Gov't sets restrictions for home quarantine

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Testing czar Vince Dizon (FILE PHOTO)

Metro Manila (CNN Philippines, July 14) – The government has laid out strict rules for suspected and confirmed COVID-19 patients opting for home quarantine, saying those who have space limitations should stay in isolation centers.

Testing czar Vince Dizon revealed Tuesday the government's rules for home quarantine, saying that a patient should have a separate room and toilet for his/her exclusive use and must not have senior citizens, pregnant women, and those with preexisting medical conditions living in the same house.

"Kung bagsak ka sa kahit iisa lang sa tatlong 'yun, hindi ka pwedeng mag-home quarantine dahil 'yun ang nagiging rason ng pagkalat ng COVID-19: kapag hindi mo nai-isolate ang sarili mo sa bahay at nahahawa mo ang iyong mga kasama," Dizon said during a media briefing in Taguig.

[Translation: If you do not meet even just one of these three criteria, you cannot opt for home quarantine because that's how the virus spreads: when you can't isolate yourself in your house and you infect other residents.]

A new program called Oplan Kalinga which will be rolled out will allow authorities to fetch patients from their homes to be brought to isolation centers, in coordination with local health units.

There are 57,006 confirmed COVID-19 cases in the country as of Monday, with 20,371 recoveries and 1,599 deaths. The Department of Health said more than 90 percent of patients experience mild or no symptoms, which make them seem fit to just stay isolated at home until they test negative for the virus.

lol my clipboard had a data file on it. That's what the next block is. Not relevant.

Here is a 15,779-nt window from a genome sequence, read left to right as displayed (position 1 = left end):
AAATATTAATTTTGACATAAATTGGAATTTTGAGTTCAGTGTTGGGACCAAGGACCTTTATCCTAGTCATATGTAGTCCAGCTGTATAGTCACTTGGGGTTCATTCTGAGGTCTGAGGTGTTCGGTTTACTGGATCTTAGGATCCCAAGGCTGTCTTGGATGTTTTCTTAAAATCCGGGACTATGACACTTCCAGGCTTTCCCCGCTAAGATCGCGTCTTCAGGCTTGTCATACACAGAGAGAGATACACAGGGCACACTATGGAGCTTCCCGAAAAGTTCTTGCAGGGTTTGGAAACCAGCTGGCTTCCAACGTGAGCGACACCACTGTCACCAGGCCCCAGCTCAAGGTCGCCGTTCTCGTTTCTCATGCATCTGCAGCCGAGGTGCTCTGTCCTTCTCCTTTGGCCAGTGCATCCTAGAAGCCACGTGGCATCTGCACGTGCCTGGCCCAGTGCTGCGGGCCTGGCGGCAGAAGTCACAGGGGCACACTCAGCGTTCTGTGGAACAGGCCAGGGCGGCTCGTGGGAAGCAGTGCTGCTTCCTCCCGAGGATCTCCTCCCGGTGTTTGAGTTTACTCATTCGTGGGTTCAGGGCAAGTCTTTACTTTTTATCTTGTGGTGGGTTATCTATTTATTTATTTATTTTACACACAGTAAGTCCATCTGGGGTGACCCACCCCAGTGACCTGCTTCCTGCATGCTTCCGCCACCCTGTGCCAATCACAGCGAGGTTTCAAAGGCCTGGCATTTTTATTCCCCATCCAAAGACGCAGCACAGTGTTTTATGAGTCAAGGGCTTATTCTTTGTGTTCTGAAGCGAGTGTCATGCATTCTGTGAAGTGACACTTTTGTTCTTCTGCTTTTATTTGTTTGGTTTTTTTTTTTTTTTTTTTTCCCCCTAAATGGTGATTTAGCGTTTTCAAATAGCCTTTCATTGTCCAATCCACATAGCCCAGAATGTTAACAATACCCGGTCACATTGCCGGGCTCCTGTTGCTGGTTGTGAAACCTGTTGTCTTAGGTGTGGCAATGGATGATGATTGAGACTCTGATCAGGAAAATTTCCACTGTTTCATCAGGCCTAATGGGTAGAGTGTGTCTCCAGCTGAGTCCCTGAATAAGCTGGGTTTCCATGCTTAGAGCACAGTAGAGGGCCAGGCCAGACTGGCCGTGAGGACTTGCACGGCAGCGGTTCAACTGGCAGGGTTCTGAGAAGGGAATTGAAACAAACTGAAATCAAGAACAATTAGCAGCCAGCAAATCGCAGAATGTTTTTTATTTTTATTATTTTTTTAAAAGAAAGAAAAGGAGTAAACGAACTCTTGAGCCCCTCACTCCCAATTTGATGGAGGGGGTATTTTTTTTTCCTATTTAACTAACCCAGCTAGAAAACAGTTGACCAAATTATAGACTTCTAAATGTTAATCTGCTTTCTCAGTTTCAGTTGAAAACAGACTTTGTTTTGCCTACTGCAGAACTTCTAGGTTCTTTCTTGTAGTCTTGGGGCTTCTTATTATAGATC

Dizon said the program started with more than 50 patients in Navotas, who were transferred to the state-run mega quarantine centers inside the World Trade Center, Philippine Arena, and the Philippine International Convention Center.

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An additional 40 patients will be fetched from Malabon City, while talks are ongoing for other cities, towns, and provinces, he added.

The DOH earlier said it is not shelving the option for patients with mild symptoms to self-isolate. Cabinet Secretary Karlo Nograles, the co-chair of the Inter-Agency Task Force for the Management of Emerging Infectious Diseases, said the government is "discouraging" home quarantine because it heightens the risk of spreading the virus within the household.

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Patients will be treated, fed, and tested for free during their stay at the quarantine centers, which are equipped with free wifi.

Interior Secretary Eduardo Año also appealed to communities to report neighbors who may have COVID-19 so that they can be brought in for treatment. He added that each barangay must have at least one contact tracing team, saying local government units are given more responsibility in controlling infections.